SINGAPORE--Salesforce.com is confident its new Google AdWords management application will see widespread adoption in the Asia-Pacific region.
The on-demand CRM (customer relationship management) software maker announced Monday that it has acquired Kieden, a small company that developed an application--based on the AppExchange platform--that manages search engine marketing campaigns on Google.
While Jeremy Cooper, Salesforce.com's Asia-Pacific marketing vice president, noted that the online marketing space in Asia is less mature than places such as the United States, he is confident the popularity of search engine marketing in this region will bolster demand for Salesforce for Google AdWords.
Cooper said: "Google is fast becoming an efficient way for businesses in the region to capture sales leads. They are tracking if the ads are [actually] generating revenue, or [if they] just remain as opportunities."
Salesforce for Google AdWords aims to take that process further by allowing users to manage Google ad campaigns within the Salesforce environment. According to Salesforce Asia-Pacific CEO Steve Russell, the new offering allows customers to generate reports, dashboards and even determine the ROI (returns on investment) value of their Google ads.
Russell said: "It's another part of the business Web concept. We're continuing to tell the story of Salesforce.com as a platform company."
"Catching up? The dogs may be barking but our wagon keeps moving on. With more than 501,000 subscribers across 24,800 organizations worldwide, who is chasing who?"
Salesforce Asia-Pacific CEO
Alan Tong, research manager for enterprise applications at IDC Asia-Pacific, said Salesforce's AppExchange platform presents a good opportunity for ISVs (independent software vendors) to tap into Salesforce's customer base to sell their products. According to Russell, the platform has attracted more than 300 applications from more than 200 ISVs in less than six months since its launch.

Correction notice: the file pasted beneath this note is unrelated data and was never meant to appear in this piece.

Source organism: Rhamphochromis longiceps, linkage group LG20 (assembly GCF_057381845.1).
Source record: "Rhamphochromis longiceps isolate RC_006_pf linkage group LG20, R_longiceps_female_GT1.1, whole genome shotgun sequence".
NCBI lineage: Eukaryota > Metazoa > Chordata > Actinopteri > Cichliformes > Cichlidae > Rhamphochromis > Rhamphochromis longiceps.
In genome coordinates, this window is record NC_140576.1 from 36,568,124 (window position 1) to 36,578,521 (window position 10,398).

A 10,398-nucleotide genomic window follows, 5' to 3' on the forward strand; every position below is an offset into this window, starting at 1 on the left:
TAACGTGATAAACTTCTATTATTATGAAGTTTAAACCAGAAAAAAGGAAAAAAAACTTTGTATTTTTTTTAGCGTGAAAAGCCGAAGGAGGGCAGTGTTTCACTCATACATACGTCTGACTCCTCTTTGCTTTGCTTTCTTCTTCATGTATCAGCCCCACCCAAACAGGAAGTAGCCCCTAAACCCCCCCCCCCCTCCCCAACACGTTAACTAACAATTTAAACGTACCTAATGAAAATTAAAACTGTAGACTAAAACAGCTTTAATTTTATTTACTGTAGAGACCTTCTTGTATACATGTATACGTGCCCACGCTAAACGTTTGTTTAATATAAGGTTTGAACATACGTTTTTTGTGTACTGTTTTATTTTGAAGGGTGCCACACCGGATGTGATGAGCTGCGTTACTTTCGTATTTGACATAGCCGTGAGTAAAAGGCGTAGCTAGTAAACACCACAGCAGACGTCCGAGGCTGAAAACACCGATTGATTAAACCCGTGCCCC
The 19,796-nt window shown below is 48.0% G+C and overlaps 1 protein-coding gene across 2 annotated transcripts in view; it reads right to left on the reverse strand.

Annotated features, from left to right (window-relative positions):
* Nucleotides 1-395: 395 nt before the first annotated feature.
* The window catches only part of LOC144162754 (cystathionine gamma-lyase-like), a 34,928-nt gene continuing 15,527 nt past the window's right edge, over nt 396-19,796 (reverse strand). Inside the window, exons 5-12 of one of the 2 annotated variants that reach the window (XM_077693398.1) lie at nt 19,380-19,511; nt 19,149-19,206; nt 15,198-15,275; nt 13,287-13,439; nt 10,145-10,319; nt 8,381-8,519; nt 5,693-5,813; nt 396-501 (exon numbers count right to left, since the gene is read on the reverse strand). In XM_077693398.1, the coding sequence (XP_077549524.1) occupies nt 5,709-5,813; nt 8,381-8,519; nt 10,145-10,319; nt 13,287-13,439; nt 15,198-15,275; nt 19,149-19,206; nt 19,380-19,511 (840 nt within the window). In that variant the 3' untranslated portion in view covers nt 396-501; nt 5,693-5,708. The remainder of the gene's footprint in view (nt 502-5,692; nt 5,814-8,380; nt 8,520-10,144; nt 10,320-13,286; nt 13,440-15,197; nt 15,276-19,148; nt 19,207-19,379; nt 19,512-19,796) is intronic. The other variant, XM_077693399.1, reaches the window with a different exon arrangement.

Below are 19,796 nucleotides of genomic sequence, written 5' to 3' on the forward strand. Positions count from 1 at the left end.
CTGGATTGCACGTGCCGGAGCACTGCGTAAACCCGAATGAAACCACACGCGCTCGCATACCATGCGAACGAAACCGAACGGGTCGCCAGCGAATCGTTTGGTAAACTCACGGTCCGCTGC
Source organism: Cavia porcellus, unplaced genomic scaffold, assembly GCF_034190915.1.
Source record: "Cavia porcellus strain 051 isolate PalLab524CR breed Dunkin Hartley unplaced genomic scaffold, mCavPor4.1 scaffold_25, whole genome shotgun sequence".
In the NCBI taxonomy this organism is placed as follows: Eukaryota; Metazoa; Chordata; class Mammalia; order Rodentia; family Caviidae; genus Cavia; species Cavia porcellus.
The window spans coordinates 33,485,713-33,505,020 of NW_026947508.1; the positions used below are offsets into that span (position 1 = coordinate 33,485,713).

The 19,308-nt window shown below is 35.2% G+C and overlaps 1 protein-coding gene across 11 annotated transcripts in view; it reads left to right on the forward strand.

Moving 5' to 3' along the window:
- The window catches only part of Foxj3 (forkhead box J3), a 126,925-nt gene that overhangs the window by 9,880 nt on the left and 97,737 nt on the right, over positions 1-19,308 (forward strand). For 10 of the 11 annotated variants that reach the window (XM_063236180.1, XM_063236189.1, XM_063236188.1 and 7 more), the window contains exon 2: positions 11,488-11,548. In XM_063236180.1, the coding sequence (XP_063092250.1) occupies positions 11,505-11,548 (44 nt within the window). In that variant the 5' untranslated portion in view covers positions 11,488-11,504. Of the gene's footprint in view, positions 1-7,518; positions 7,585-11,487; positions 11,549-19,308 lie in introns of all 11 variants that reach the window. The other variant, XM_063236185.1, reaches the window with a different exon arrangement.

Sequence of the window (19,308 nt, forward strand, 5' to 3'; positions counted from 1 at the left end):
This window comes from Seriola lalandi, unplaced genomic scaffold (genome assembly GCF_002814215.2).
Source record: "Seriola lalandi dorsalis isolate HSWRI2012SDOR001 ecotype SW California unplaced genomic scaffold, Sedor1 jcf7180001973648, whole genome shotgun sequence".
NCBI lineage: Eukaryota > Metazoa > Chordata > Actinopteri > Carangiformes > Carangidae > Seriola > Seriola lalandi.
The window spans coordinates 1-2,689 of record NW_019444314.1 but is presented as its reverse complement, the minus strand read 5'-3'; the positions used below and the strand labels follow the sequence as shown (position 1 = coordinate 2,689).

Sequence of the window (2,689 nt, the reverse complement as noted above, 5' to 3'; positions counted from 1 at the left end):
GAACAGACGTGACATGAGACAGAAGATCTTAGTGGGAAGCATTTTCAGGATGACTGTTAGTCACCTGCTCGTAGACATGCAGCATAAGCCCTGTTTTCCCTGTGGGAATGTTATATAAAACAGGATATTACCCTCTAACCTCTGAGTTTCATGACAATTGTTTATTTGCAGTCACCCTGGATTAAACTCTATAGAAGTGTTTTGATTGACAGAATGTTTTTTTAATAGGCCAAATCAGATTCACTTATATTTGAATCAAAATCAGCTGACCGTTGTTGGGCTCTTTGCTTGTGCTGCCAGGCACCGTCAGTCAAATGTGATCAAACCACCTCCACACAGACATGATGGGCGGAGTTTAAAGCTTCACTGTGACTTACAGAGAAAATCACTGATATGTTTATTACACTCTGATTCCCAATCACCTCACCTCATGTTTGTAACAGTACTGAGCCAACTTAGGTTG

But even with the acquisition of AppExchange ISVs such as Kieden, Russell said Salesforce would not run the risk of alienating its developer community, where some quarters might feel uneasy about being a potential acquisition target.
"I don't think we're alienating the developer community by acquiring a product that's in tremendous demand by our customers," he noted. "Salesforce.com has its specific products, and we're not on an acquisition binge of any kind. We've only had two small acquisitions in the history of our company."
"I don't think any of our developers are really too concerned that we're going to acquire more companies," Russell added. "Maybe we will, maybe we won't."
In any case, IDC's Tong pointed out that "a lot of ISVs would dream of being acquired by the big boys--if the money is right".
With competitors at its heels
Interestingly, on the same day Salesforce for Google AdWords was unveiled, on-demand software rival NetSuite made a similar introduction of its Keyword Marketing Module.
But unlike Salesforce's offering, NetSuite's product also supports Yahoo ads, which represent 30 percent of all keyword purchases worldwide, according to a U.S.-based NetSuite spokesperson. In addition, it is available to existing customers at no additional cost while Salesforce is charging US$300 per month for a similar product, she told ZDNet Asia.
"Salesforce.com's acquisition is an attempt to catch up with NetSuite in this space," she said. And because the NetSuite offering also includes integrated order management features, she added that the company has a better product in its hands since complete sales cycles can be assessed closely.
Russell was quick in his response: "Catching up? The dogs may be barking but our wagon keeps moving on. With more than 501,000 subscribers across 24,800 organizations worldwide, who is chasing who?"
According to NetSuite's spokesperson, the company also wrote the NetSuite Keyword Marketing Module while "[Salesforce] had to acquire someone.
"Ultimately, code that is tightly integrated with a product will always work more efficiently than kludged together software from multiple sources," she said.
Russell contended, however, that "the future of software does not belong to vendors that write the most codes or develop the deepest technology stack".
"It belongs to vendors that have proven success in areas that address specific business requirements, and can reconcile the integration dilemma that has plagued enterprise software for more than two decades," he said. "That is why there is so much momentum behind software-as-a-service."